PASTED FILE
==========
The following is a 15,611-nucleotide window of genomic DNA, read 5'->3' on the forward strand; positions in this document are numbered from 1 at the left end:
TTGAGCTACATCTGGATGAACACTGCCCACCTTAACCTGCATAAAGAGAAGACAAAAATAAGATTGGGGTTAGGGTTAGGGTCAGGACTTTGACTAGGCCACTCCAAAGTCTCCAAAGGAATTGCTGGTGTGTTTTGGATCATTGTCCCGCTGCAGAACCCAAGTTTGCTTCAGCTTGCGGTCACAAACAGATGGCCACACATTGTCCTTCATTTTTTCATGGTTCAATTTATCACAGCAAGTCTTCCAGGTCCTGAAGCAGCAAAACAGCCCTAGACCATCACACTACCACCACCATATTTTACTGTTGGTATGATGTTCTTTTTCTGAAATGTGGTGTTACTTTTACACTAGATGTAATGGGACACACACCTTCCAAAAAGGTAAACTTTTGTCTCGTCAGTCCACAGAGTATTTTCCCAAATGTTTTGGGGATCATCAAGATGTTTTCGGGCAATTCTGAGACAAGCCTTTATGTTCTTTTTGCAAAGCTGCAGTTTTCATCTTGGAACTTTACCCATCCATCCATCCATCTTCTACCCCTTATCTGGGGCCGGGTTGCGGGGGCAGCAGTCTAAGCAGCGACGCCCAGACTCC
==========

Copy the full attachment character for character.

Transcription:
The following is a 15,611-nucleotide window of genomic DNA, read 5'->3' on the forward strand; positions in this document are numbered from 1 at the left end:
TTGAGCTACATCTGGATGAACACTGCCCACCTTAACCTGCATAAAGAGAAGACAAAAATAAGATTGGGGTTAGGGTTAGGGTCAGGACTTTGACTAGGCCACTCCAAAGTCTCCAAAGGAATTGCTGGTGTGTTTTGGATCATTGTCCCGCTGCAGAACCCAAGTTTGCTTCAGCTTGCGGTCACAAACAGATGGCCACACATTGTCCTTCATTTTTTCATGGTTCAATTTATCACAGCAAGTCTTCCAGGTCCTGAAGCAGCAAAACAGCCCTAGACCATCACACTACCACCACCATATTTTACTGTTGGTATGATGTTCTTTTTCTGAAATGTGGTGTTACTTTTACACTAGATGTAATGGGACACACACCTTCCAAAAAGGTAAACTTTTGTCTCGTCAGTCCACAGAGTATTTTCCCAAATGTTTTGGGGATCATCAAGATGTTTTCGGGCAATTCTGAGACAAGCCTTTATGTTCTTTTTGCAAAGCTGCAGTTTTCATCTTGGAACTTTACCCATCCATCCATCCATCTTCTACCCCTTATCTGGGGCCGGGTTGCGGGGGCAGCAGTCTAAGCAGCGACGCCCAGACTCC